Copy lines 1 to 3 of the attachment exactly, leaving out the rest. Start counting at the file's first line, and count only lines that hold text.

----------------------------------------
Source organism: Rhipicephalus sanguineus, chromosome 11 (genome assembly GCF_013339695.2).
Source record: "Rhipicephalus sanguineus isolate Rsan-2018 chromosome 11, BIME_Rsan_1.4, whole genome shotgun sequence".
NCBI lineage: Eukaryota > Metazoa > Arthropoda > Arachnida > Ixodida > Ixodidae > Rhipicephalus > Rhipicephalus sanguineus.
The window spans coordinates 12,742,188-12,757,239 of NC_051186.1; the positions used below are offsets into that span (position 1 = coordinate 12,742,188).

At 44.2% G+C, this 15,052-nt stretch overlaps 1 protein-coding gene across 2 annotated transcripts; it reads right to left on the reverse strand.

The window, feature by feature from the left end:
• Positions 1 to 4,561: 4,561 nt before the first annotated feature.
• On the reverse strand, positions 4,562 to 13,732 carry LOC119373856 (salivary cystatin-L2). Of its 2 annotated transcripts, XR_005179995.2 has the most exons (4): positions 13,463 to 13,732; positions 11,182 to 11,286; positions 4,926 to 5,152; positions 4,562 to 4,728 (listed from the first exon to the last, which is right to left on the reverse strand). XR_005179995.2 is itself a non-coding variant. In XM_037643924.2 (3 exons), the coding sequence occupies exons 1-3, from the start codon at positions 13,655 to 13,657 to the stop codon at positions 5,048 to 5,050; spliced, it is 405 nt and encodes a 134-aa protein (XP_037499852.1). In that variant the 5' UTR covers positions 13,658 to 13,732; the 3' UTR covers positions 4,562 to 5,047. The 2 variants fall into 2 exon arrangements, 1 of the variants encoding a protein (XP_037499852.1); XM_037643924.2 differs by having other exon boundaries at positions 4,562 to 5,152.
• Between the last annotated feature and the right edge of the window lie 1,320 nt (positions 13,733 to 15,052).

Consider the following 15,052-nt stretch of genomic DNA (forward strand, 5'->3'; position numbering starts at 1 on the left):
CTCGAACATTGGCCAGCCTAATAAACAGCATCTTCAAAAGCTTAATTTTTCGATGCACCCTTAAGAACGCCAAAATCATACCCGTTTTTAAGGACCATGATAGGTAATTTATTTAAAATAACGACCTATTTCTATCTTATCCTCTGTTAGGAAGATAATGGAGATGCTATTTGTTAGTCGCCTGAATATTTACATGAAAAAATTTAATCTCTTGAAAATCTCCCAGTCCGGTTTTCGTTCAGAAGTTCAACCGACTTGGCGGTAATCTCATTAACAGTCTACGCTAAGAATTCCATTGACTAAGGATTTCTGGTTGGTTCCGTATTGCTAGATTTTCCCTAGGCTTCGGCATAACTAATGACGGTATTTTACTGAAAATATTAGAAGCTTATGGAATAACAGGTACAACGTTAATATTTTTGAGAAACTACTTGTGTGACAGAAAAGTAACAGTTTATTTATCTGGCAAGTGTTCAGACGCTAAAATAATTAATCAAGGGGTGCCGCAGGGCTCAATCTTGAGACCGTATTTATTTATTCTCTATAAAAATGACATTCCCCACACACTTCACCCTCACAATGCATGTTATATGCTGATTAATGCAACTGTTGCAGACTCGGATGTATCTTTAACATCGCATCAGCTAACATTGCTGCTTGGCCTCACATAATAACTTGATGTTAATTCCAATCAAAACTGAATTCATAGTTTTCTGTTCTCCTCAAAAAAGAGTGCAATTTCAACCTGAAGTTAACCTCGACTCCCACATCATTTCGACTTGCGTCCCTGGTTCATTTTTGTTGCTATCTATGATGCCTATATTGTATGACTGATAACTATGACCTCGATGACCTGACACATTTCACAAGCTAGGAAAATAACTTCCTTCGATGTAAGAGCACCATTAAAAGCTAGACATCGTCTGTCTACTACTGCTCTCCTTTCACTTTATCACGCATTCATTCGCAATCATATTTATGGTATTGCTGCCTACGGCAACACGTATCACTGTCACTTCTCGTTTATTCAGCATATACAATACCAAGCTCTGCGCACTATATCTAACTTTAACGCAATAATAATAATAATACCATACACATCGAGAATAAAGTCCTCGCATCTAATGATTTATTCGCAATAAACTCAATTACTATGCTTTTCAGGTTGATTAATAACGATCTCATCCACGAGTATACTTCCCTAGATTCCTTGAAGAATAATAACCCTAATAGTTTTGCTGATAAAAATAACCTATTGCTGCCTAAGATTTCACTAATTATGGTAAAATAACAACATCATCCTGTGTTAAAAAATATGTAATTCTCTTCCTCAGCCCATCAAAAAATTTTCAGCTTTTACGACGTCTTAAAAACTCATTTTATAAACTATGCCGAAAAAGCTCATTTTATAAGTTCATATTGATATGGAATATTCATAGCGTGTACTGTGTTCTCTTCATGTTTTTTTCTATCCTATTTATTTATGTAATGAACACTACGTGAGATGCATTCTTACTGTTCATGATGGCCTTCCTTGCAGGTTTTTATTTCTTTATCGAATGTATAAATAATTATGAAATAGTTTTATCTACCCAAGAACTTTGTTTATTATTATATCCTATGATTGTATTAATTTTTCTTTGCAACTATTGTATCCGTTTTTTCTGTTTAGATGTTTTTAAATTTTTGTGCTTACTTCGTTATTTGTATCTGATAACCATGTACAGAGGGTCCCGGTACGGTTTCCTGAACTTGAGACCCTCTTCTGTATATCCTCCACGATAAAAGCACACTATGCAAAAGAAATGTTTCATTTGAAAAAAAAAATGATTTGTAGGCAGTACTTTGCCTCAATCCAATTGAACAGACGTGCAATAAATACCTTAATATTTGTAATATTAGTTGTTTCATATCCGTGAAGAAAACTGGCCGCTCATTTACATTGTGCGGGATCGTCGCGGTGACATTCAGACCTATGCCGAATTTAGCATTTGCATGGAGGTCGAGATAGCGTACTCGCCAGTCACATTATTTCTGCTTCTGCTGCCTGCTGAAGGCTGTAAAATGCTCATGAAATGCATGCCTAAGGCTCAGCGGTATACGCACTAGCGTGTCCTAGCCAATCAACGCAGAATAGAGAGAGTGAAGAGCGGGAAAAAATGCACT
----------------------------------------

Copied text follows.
Source organism: Rhipicephalus sanguineus, chromosome 11 (genome assembly GCF_013339695.2).
Source record: "Rhipicephalus sanguineus isolate Rsan-2018 chromosome 11, BIME_Rsan_1.4, whole genome shotgun sequence".
NCBI lineage: Eukaryota > Metazoa > Arthropoda > Arachnida > Ixodida > Ixodidae > Rhipicephalus > Rhipicephalus sanguineus.